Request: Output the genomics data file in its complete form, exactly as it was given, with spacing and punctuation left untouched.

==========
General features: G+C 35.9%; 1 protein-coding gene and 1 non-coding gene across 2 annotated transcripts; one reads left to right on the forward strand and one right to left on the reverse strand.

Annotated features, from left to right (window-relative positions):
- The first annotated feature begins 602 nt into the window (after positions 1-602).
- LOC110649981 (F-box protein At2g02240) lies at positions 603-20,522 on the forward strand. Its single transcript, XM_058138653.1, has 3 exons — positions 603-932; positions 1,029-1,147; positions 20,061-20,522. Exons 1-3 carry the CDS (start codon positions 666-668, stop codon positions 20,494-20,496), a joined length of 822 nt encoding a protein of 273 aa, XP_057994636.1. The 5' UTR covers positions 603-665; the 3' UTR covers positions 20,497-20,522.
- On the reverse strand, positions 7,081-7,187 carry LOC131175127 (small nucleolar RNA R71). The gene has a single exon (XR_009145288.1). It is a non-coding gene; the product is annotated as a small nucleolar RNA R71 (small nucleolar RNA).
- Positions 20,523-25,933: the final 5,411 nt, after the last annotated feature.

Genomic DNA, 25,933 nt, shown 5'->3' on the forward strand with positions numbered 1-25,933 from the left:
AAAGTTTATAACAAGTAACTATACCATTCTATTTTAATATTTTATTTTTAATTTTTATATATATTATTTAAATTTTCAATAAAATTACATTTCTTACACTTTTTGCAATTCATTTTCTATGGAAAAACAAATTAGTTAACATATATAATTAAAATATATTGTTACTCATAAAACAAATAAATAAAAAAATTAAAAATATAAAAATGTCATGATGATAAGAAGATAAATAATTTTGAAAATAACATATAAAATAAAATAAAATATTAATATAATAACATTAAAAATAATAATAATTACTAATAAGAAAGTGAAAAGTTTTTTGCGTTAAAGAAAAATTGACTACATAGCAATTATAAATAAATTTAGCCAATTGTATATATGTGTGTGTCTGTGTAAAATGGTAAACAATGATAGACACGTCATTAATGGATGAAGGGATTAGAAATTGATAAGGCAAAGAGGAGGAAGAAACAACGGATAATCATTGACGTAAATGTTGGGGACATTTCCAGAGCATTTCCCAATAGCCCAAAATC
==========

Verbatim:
General features: G+C 35.9%; 1 protein-coding gene and 1 non-coding gene across 2 annotated transcripts; one reads left to right on the forward strand and one right to left on the reverse strand.

Annotated features, from left to right (window-relative positions):
- The first annotated feature begins 602 nt into the window (after positions 1-602).
- LOC110649981 (F-box protein At2g02240) lies at positions 603-20,522 on the forward strand. Its single transcript, XM_058138653.1, has 3 exons — positions 603-932; positions 1,029-1,147; positions 20,061-20,522. Exons 1-3 carry the CDS (start codon positions 666-668, stop codon positions 20,494-20,496), a joined length of 822 nt encoding a protein of 273 aa, XP_057994636.1. The 5' UTR covers positions 603-665; the 3' UTR covers positions 20,497-20,522.
- On the reverse strand, positions 7,081-7,187 carry LOC131175127 (small nucleolar RNA R71). The gene has a single exon (XR_009145288.1). It is a non-coding gene; the product is annotated as a small nucleolar RNA R71 (small nucleolar RNA).
- Positions 20,523-25,933: the final 5,411 nt, after the last annotated feature.

Genomic DNA, 25,933 nt, shown 5'->3' on the forward strand with positions numbered 1-25,933 from the left:
AAAGTTTATAACAAGTAACTATACCATTCTATTTTAATATTTTATTTTTAATTTTTATATATATTATTTAAATTTTCAATAAAATTACATTTCTTACACTTTTTGCAATTCATTTTCTATGGAAAAACAAATTAGTTAACATATATAATTAAAATATATTGTTACTCATAAAACAAATAAATAAAAAAATTAAAAATATAAAAATGTCATGATGATAAGAAGATAAATAATTTTGAAAATAACATATAAAATAAAATAAAATATTAATATAATAACATTAAAAATAATAATAATTACTAATAAGAAAGTGAAAAGTTTTTTGCGTTAAAGAAAAATTGACTACATAGCAATTATAAATAAATTTAGCCAATTGTATATATGTGTGTGTCTGTGTAAAATGGTAAACAATGATAGACACGTCATTAATGGATGAAGGGATTAGAAATTGATAAGGCAAAGAGGAGGAAGAAACAACGGATAATCATTGACGTAAATGTTGGGGACATTTCCAGAGCATTTCCCAATAGCCCAAAATC